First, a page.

Cardiff University medical school cuts plan 'absurd'
Plans to cut 63 medical academics at Wales' biggest medical school have been branded "absurd".
Senior academics said proposals put forward by Cardiff University School of Medicine could make it more difficult to recruit and retain high calibre doctors in Wales.
The university's dean denied claims that patients and the NHS will suffer.
Prof John Bligh said cutting areas of research will strengthen it and keep it "ahead of competition".
There is particular concern that the Medic Forward restructuring plan could impact on heart disease research in Cardiff and senior academics say the plan is "absurd".
Heart disease is the biggest killer in Wales and rates here are among the highest in Europe.
A senior professor, who did not want to be named, told BBC Wales: "Disinvesting in this area will be a major loss for Cardiff.
"It will mean high level doctors in this needy subject won't come to Wales as they claim it won't see it as a high level place to come to research ... this will deplete the strength of the NHS in Wales."
He said it would have an impact on high level doctors "which we desperately need in Wales" to raise the quality of care and help generate new ideas.
Another senior academic added: "We appreciate you can't undertake research into everything but this has been done so quickly, without warning."
Prof Bligh argued the school would not be cutting heart research completely and would concentrate on specific areas such as cellular function of the heart, congenital heart disease and looking at what impact behaviours such as smoking and drinking have on heart disease.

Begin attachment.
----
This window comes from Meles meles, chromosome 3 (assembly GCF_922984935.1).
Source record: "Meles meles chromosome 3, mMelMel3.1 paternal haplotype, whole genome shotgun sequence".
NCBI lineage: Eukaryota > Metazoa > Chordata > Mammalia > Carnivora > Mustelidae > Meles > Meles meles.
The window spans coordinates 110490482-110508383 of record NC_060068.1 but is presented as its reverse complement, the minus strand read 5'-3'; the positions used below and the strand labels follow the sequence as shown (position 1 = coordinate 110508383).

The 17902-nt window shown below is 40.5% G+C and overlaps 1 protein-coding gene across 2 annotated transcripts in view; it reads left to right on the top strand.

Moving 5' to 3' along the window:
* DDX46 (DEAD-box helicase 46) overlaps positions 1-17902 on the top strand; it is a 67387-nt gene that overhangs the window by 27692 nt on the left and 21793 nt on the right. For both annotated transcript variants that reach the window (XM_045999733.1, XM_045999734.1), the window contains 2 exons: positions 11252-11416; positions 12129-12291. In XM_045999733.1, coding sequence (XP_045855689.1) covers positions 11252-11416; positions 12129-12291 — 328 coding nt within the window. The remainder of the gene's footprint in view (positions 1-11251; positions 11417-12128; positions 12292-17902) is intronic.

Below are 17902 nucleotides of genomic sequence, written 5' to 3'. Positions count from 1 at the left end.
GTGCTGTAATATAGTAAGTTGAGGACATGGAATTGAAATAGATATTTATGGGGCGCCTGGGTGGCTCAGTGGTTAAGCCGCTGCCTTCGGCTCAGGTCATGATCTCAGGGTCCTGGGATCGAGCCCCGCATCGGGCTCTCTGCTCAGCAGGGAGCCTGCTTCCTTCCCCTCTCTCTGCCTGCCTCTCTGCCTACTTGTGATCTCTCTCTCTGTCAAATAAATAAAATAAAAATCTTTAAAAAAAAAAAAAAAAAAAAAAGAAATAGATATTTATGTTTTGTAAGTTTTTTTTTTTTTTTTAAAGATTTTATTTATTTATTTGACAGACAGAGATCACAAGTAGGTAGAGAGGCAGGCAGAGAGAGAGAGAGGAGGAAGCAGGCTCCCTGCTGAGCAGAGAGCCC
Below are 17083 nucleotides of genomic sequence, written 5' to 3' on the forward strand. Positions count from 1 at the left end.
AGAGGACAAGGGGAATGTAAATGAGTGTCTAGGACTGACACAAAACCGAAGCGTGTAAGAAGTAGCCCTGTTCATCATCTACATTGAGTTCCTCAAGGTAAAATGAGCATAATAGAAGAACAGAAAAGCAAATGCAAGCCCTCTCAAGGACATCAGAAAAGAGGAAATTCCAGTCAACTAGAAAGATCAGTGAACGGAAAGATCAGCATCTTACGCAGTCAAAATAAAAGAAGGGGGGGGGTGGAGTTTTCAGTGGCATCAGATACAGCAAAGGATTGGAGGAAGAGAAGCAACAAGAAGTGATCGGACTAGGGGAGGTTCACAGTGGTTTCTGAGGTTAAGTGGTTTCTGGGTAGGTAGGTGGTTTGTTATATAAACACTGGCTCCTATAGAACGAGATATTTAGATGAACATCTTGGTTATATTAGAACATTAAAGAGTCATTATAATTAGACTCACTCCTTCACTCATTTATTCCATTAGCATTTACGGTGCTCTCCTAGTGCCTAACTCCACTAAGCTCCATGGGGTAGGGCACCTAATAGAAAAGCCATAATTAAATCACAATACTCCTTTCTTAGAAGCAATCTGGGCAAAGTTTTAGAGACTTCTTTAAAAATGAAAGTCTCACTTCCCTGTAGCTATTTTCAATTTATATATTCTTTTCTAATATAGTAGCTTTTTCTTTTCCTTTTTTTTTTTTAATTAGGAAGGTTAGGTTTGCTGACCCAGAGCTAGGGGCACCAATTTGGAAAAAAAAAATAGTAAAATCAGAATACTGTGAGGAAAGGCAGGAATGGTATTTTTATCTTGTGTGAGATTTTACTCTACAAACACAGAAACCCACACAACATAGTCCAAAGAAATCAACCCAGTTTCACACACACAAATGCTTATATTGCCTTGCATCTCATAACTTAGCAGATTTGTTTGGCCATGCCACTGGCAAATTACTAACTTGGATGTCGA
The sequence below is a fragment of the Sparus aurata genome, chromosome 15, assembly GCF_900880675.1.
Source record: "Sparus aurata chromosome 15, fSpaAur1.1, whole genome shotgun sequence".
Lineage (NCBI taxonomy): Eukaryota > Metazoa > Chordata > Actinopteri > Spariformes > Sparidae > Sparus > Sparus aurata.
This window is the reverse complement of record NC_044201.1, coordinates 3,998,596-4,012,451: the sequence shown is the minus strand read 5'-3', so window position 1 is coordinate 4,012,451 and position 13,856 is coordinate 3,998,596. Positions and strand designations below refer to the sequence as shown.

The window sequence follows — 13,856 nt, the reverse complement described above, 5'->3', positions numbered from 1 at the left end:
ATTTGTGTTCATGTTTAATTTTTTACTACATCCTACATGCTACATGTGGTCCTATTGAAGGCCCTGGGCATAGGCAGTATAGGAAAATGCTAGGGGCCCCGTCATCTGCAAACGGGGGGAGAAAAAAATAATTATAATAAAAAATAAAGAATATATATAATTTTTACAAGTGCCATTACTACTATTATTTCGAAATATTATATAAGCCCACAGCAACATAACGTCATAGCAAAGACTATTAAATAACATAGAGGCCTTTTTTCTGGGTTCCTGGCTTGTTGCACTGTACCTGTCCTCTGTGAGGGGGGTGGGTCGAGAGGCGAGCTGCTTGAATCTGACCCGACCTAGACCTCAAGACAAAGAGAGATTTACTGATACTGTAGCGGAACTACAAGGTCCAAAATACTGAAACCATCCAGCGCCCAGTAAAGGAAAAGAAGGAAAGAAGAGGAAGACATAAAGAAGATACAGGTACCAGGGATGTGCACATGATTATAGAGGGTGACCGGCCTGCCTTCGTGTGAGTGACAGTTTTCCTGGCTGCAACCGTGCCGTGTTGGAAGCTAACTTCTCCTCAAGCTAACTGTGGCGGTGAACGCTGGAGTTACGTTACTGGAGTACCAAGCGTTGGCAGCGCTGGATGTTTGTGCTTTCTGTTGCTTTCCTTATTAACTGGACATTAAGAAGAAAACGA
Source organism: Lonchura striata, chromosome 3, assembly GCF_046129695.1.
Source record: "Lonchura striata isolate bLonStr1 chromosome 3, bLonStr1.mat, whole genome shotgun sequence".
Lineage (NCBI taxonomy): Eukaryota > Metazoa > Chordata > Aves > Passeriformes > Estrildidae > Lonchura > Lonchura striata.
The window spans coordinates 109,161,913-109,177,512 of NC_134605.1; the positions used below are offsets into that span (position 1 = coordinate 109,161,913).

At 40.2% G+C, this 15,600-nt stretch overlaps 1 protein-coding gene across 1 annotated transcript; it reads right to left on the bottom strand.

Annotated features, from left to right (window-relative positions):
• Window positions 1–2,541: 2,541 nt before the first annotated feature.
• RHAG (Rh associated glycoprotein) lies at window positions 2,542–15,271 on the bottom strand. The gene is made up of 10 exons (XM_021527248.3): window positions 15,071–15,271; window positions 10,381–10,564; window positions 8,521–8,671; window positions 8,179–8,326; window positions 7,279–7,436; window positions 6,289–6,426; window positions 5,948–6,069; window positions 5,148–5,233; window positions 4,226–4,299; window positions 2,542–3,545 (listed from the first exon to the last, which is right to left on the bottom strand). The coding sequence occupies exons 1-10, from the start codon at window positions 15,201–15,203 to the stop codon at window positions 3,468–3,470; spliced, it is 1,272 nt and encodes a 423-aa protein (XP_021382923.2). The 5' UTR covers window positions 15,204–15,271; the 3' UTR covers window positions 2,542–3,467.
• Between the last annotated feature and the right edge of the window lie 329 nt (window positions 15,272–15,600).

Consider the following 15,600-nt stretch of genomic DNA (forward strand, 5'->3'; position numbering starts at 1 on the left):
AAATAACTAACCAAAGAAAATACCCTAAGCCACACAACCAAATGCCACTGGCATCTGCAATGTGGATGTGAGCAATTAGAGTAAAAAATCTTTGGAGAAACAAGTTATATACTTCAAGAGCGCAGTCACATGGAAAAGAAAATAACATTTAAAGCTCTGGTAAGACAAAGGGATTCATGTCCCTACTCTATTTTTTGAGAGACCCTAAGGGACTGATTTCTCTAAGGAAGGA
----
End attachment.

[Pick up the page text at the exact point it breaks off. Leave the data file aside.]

He said the restructuring will allow the school to strengthen other research areas, including cancer, Alzheimer's disease and autism, where he claims it can compete with the best in the world.
There have also been concerns that if the restructuring plans are implemented, the university would have to return millions of pounds of research grants awarded from external bodies.
The British Heart Foundation funds a professorship and recently awarded a £1m grant into heart research.
BBC Wales has been told that post is no longer under threat and no money would have to be returned.
The university also said it consulted with the NHS and the Welsh government about the plans, but Prof Bligh admitted lessons can be learned about how plans were communicated to staff and students.
PhD students have raised concerns that the move could leave them without anybody to supervise their theses next year.
The University and College Union has called on bosses to reconsider the proposals and the British Medical Association recently passed a motion "deploring" the proposed changes.
Cardiff University's governing body, the university council, will meet in June to decide how the restructuring plans will move forward.
The medical school hopes to complete the reorganisation by spring 2016.